“Believe You Me”
In “Treachery and Transcendence,” last week’s column, I wrote about the disappointing “new treatment” for my walking handicap. Despite all, I decided to continue it for another week or two, just to see if it could be of some benefit even where I no longer trusted the people administering it. By today, seeing that I was no better than when I’d started (only poorer and out two months of precious time), I realized it was time to quit – the experience was demoralizing me — even before the paid-for sessions had run out.
I woke this morning still riven by thoughts of trying again to “explain” to the facility’s administrators why I could no longer trust them and why I was dropping their treatment.
In meditation, Guidance was cutting. The desire to repair the breach, teach the trespasser, is itself a temptation, it said to me. Evil has magnetic force and the desire to “help” keeps one within its gravitational field. Emmanuel Levinas is rightly admired as a philosopher, but he is mistaken when he makes us all morally responsible for the Other. The Other, like the self, is responsible for herself. Otherwise, freedom stops and instead we’re bound together in a skein woven of the chain links of previous conditions going back and back without end. Nobody can ever be reproached or praised. Everybody can only be “understood” in terms of what was driving her.
Last Saturday, in Torah Study, we read Numbers 16, the chapter where there’s a rebellion against the leadership of Moses. Korah and his faction of 250 Levite elders give voice to the uprising. Why should Moses continue in the leadership as the holiest Israelite? Isn’t the whole community holy? Who made him the CEO of holiness?
In fact, Moses has not claimed to be at all “holy,” much less to outrank anyone else in that respect. At first he does a bit of negotiating with Korah, pointing out that the rebel faction has already been singled out for special responsibilities with regard to the implements of holiness. However, the main thing Moses does is turn the situation over to the God who gave him his original assignment. God then opens a chasm in the earth, which swallows the insurrectionists alive.
End of episode, but not of the discussion, which went round our study circle. Some commented on the phenomenon of spiritual envy, others puzzled over the egalitarian claims. Finally, my turn came.
“When one wants to evaluate a moral dispute,” I said, “it’s useful to see who is lying. For example: Korah asserts that Moses led the Israelites out of a ‘land of milk and honey’ – only to arrive at this dry desert place. But Egypt wasn’t a land of milk and honey. It was the site of bondage and hard task-masters.
“Also,” I went on, “the story of Moses’ leadership didn’t begin that morning. There is a track record: the ten plagues of which he accurately warned Pharaoh, the night of passover, the parting of the sea waters permitting the Israelites safe passage to the other side, the mountain that shook, the ten commandments Moses took down from the mountain, the manna provided … .”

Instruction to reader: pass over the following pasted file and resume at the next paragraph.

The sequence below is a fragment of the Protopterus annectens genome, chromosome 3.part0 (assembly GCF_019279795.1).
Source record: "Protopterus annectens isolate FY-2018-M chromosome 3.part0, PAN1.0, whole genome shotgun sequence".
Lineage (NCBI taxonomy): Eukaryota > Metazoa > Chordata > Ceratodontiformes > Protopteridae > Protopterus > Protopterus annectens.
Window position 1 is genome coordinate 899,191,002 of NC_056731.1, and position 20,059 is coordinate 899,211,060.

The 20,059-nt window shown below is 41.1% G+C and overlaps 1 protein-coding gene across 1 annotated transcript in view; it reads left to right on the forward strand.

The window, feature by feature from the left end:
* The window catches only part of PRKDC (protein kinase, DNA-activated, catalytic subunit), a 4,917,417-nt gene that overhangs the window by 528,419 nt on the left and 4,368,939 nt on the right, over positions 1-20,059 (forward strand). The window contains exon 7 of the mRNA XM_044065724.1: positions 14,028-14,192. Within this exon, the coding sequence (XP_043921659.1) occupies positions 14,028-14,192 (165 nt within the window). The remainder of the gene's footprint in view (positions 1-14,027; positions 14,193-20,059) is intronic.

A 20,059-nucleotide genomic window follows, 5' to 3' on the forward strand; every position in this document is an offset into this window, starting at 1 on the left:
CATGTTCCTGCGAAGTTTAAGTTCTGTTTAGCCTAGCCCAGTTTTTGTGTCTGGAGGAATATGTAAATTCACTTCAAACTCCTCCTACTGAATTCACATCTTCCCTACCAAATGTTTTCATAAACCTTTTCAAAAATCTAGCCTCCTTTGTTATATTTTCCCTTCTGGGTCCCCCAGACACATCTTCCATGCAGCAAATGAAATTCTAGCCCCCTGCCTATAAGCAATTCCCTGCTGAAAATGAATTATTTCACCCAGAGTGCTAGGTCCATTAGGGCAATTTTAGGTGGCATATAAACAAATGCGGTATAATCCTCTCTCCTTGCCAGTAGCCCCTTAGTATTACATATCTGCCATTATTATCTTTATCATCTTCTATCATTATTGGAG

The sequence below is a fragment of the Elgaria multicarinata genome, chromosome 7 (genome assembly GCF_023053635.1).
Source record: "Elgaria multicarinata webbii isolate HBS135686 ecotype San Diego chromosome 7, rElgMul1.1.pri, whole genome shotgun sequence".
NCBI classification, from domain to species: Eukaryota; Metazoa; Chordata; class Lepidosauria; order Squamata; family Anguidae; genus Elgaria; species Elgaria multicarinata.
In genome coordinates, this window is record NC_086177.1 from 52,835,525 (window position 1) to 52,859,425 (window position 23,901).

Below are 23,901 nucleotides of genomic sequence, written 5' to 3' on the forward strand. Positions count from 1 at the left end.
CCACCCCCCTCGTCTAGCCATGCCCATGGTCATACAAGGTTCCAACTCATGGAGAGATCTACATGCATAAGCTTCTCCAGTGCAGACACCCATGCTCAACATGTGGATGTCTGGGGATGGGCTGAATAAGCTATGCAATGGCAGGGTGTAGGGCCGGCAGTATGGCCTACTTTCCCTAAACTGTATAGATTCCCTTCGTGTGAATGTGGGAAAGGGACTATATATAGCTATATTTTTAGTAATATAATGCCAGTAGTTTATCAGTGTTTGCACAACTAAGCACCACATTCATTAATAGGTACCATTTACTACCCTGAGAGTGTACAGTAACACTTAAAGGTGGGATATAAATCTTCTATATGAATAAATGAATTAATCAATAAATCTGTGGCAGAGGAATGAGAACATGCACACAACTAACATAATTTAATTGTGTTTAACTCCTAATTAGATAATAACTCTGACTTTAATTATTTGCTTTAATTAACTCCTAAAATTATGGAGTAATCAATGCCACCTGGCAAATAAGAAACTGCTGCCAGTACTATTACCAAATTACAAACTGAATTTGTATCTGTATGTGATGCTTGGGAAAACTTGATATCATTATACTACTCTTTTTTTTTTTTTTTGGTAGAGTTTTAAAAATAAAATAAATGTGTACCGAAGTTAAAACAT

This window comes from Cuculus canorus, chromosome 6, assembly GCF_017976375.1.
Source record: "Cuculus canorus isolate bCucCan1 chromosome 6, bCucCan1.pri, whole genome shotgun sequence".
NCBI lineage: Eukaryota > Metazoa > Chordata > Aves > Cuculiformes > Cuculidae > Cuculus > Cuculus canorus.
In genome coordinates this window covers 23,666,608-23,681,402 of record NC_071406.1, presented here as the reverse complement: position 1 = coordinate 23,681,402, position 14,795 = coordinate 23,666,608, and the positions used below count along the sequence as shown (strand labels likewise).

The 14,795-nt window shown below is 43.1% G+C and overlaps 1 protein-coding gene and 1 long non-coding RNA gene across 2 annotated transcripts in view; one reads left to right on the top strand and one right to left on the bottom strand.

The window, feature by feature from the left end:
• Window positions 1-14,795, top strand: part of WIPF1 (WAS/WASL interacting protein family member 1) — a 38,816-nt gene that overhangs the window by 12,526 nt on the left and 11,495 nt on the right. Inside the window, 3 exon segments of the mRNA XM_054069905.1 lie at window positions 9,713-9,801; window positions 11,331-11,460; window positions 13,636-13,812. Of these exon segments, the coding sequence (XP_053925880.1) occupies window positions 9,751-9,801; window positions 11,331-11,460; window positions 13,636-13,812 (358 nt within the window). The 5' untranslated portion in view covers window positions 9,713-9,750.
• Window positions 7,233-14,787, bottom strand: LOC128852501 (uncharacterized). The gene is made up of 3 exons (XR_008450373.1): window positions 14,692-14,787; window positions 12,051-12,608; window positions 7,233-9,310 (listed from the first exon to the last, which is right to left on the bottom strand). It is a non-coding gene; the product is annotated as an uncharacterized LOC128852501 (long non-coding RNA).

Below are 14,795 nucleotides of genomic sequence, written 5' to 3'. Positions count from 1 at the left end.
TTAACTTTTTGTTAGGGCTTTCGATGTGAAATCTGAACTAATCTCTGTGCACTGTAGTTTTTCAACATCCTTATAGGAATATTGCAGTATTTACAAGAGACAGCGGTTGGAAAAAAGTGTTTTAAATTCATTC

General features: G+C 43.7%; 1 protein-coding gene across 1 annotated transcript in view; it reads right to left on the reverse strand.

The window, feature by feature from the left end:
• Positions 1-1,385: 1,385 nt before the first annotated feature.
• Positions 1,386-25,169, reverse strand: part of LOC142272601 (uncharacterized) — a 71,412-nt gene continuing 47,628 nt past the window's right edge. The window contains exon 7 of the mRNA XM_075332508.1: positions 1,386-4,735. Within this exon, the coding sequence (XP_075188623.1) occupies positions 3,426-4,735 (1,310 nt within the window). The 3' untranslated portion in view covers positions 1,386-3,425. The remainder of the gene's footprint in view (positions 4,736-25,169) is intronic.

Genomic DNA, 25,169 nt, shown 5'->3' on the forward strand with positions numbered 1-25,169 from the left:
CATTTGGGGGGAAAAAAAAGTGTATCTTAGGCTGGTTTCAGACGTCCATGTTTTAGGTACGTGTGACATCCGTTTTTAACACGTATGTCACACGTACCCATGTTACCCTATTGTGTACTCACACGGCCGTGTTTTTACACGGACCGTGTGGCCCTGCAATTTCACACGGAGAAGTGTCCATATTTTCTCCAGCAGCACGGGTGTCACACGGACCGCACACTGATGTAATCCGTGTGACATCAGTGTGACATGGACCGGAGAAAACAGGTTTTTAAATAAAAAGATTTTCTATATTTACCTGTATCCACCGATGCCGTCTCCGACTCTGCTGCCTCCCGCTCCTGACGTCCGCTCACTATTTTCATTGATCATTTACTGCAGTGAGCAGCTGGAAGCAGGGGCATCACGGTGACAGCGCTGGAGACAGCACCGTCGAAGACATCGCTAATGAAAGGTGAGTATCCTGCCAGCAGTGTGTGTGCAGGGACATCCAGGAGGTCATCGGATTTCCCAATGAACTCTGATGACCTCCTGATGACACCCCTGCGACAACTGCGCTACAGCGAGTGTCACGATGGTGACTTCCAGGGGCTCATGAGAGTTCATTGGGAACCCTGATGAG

Here the Discussion Leader interrupted me. These things took place, he said, “on Moses’ watch. But who is to say they could not have happened just as much on Korah’s watch?”
“Moses,” I replied, “wasn’t just ‘watching.’ He was not a bystander. He was the active mediator between God and the human scene.”
“Yes,” said the Discussion Leader. “But I’m playing devil’s advocate. I’m trying to see how it looked from Korah’s viewpoint.”
“I’m not here to see it from Korah’s viewpoint! That’s psychology! I’m not here to do psychology! With psychology, there is never any beginning. Everything is a reaction, and the chain of antecedent causes extends indefinitely back in time. With moral evaluation, there is freedom.
The action begins now.”
I spoke with heat, provided perhaps by my recent encounter with the treatment facility whose supervisor had not acknowledged her broken promise. Instead, she had given me a new definition of the word “promise.” In her usage, it designated a commitment that can hold for a week and a half, after which it lapses unless the recipient applies to have it renewed. Absent such a request to keep the promise current, there’s no need to inform the recipient that it’s now null and void.
The supervisor had not been redefining “promise.” She was lying. How do I know this? Because I paid for the treatment by check in three installments. A check is a cashable promise. If, after a week and a half, my checks had bounced, no administrator in that facility would have accepted a “redefinition” of my check such that it could bounce unless the facility had asked me to reaffirm its value. Not asked in a week and a half. Not asked ever.
What is a promise? It’s a commitment we truthfully affirm.
Who are we,
what is the space between us worth,
if we cannot be believed?